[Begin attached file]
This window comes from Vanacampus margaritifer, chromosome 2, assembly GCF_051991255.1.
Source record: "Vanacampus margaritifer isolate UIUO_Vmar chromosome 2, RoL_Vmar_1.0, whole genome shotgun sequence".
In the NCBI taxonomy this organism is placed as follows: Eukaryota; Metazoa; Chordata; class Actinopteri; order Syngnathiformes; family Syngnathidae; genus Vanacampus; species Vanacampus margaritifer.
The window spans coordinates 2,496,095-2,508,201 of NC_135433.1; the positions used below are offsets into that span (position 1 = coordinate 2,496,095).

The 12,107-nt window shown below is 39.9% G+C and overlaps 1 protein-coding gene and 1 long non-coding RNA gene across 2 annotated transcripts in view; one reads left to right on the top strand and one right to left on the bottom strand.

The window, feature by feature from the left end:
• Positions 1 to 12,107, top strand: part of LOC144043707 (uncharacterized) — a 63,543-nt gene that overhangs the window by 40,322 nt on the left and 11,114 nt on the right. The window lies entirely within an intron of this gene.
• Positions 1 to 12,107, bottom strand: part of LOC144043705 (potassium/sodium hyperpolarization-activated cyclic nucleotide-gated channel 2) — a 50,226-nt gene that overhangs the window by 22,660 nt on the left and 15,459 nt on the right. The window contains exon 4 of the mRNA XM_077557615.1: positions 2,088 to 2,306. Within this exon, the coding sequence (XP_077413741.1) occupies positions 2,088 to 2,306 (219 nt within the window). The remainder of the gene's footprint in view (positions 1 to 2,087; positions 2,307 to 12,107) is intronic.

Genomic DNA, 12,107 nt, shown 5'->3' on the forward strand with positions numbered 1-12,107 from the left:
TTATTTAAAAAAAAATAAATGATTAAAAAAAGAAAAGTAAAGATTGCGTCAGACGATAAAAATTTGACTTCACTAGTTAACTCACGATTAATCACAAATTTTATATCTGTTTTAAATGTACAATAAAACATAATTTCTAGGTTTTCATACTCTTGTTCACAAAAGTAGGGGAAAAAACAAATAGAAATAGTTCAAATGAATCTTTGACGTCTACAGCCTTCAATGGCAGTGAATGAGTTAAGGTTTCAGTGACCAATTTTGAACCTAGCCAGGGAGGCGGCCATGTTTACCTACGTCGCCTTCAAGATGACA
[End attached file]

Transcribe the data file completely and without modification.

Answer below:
This window comes from Vanacampus margaritifer, chromosome 2, assembly GCF_051991255.1.
Source record: "Vanacampus margaritifer isolate UIUO_Vmar chromosome 2, RoL_Vmar_1.0, whole genome shotgun sequence".
In the NCBI taxonomy this organism is placed as follows: Eukaryota; Metazoa; Chordata; class Actinopteri; order Syngnathiformes; family Syngnathidae; genus Vanacampus; species Vanacampus margaritifer.
The window spans coordinates 2,496,095-2,508,201 of NC_135433.1; the positions used below are offsets into that span (position 1 = coordinate 2,496,095).

The 12,107-nt window shown below is 39.9% G+C and overlaps 1 protein-coding gene and 1 long non-coding RNA gene across 2 annotated transcripts in view; one reads left to right on the top strand and one right to left on the bottom strand.

The window, feature by feature from the left end:
• Positions 1 to 12,107, top strand: part of LOC144043707 (uncharacterized) — a 63,543-nt gene that overhangs the window by 40,322 nt on the left and 11,114 nt on the right. The window lies entirely within an intron of this gene.
• Positions 1 to 12,107, bottom strand: part of LOC144043705 (potassium/sodium hyperpolarization-activated cyclic nucleotide-gated channel 2) — a 50,226-nt gene that overhangs the window by 22,660 nt on the left and 15,459 nt on the right. The window contains exon 4 of the mRNA XM_077557615.1: positions 2,088 to 2,306. Within this exon, the coding sequence (XP_077413741.1) occupies positions 2,088 to 2,306 (219 nt within the window). The remainder of the gene's footprint in view (positions 1 to 2,087; positions 2,307 to 12,107) is intronic.

Genomic DNA, 12,107 nt, shown 5'->3' on the forward strand with positions numbered 1-12,107 from the left:
TTATTTAAAAAAAAATAAATGATTAAAAAAAGAAAAGTAAAGATTGCGTCAGACGATAAAAATTTGACTTCACTAGTTAACTCACGATTAATCACAAATTTTATATCTGTTTTAAATGTACAATAAAACATAATTTCTAGGTTTTCATACTCTTGTTCACAAAAGTAGGGGAAAAAACAAATAGAAATAGTTCAAATGAATCTTTGACGTCTACAGCCTTCAATGGCAGTGAATGAGTTAAGGTTTCAGTGACCAATTTTGAACCTAGCCAGGGAGGCGGCCATGTTTACCTACGTCGCCTTCAAGATGACA